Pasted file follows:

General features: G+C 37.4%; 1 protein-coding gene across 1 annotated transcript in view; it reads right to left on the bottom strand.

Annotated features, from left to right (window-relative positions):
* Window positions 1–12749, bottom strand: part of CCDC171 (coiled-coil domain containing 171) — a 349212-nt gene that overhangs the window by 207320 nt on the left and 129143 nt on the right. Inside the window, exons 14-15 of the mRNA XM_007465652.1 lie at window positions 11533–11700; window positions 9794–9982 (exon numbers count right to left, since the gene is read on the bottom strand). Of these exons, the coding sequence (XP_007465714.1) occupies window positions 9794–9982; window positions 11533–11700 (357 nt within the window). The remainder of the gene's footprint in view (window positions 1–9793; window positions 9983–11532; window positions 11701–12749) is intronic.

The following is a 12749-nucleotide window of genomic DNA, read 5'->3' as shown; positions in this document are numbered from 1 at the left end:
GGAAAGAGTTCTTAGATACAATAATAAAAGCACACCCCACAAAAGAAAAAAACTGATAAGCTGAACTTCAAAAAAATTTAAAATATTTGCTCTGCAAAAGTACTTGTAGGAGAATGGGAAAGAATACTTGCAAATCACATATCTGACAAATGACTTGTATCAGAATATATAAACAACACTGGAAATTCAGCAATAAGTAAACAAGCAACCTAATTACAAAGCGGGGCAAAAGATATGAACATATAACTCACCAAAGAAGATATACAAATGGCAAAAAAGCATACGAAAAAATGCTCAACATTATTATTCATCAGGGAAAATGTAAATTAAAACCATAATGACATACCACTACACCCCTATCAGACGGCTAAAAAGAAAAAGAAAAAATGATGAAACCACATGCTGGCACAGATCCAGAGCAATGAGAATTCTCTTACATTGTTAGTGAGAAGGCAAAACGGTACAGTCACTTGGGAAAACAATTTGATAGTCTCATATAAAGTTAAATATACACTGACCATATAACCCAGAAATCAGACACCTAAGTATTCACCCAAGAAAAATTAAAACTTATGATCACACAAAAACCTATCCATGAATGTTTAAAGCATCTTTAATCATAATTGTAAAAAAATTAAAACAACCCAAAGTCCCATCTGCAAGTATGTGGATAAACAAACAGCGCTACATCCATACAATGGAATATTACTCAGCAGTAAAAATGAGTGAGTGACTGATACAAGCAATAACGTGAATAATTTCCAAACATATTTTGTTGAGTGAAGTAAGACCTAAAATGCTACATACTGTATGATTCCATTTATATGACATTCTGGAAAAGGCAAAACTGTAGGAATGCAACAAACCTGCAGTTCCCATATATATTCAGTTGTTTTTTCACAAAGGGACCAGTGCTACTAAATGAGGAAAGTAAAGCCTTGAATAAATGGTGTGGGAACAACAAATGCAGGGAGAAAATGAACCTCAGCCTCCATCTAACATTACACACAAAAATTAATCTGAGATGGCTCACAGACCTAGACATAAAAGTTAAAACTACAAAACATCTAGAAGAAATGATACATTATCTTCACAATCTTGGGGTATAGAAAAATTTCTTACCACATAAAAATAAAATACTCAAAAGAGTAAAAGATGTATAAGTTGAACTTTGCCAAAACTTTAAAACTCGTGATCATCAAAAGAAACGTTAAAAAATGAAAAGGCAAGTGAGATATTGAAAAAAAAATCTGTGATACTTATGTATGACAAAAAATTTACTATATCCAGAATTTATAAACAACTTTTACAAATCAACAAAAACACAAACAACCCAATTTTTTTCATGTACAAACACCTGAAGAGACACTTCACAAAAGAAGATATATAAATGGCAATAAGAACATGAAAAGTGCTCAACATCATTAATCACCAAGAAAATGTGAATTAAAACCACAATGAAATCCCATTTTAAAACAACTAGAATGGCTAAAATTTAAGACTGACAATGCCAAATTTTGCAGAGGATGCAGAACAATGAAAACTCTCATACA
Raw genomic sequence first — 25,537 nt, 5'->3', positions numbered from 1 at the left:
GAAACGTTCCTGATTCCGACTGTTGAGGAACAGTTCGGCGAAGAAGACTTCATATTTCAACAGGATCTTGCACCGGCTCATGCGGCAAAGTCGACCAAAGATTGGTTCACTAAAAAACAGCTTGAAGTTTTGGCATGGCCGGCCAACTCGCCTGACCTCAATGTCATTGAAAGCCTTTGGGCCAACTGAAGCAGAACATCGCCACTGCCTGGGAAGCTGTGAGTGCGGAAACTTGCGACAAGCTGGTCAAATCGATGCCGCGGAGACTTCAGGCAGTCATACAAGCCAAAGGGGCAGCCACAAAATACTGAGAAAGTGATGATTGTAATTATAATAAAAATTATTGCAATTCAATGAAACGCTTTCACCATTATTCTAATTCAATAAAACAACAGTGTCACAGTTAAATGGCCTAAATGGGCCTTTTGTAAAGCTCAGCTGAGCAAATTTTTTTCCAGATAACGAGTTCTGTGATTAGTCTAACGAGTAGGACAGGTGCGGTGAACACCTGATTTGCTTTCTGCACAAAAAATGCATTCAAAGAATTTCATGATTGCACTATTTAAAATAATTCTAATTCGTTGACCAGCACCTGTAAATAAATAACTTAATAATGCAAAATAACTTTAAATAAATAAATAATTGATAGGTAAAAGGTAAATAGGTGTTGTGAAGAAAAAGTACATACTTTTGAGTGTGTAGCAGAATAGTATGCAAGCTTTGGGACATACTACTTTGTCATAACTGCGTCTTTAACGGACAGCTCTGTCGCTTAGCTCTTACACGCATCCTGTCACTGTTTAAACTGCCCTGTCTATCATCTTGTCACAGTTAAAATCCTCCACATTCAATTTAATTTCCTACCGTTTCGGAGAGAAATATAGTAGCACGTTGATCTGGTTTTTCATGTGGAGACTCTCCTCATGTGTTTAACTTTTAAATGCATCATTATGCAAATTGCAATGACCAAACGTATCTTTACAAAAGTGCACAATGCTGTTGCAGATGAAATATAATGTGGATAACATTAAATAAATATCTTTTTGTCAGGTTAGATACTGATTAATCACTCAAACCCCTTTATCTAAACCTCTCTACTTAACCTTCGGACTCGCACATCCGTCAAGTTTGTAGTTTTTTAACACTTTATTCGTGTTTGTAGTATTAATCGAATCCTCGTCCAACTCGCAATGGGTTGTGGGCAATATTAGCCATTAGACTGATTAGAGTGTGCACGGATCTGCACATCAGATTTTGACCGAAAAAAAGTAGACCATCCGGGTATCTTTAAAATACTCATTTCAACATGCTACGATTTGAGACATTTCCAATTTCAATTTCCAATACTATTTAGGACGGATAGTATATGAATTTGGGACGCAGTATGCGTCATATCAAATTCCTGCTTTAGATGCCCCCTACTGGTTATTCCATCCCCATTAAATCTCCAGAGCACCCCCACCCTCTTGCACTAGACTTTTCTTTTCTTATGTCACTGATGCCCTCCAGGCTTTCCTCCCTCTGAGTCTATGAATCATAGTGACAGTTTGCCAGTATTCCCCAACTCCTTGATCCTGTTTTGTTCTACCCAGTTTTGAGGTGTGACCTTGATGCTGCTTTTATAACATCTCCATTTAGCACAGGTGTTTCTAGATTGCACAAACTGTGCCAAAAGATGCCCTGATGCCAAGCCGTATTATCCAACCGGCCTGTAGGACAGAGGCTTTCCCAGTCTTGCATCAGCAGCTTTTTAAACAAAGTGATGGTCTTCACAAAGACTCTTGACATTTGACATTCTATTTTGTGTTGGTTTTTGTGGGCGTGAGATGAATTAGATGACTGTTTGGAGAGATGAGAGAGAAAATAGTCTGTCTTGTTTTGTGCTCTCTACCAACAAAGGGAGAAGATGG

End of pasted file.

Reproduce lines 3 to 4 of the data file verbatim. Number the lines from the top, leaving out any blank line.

* Window positions 1–12749, bottom strand: part of CCDC171 (coiled-coil domain containing 171) — a 349212-nt gene that overhangs the window by 207320 nt on the left and 129143 nt on the right. Inside the window, exons 14-15 of the mRNA XM_007465652.1 lie at window positions 11533–11700; window positions 9794–9982 (exon numbers count right to left, since the gene is read on the bottom strand). Of these exons, the coding sequence (XP_007465714.1) occupies window positions 9794–9982; window positions 11533–11700 (357 nt within the window). The remainder of the gene's footprint in view (window positions 1–9793; window positions 9983–11532; window positions 11701–12749) is intronic.

The following is a 12749-nucleotide window of genomic DNA, read 5'->3' as shown; positions in this document are numbered from 1 at the left end: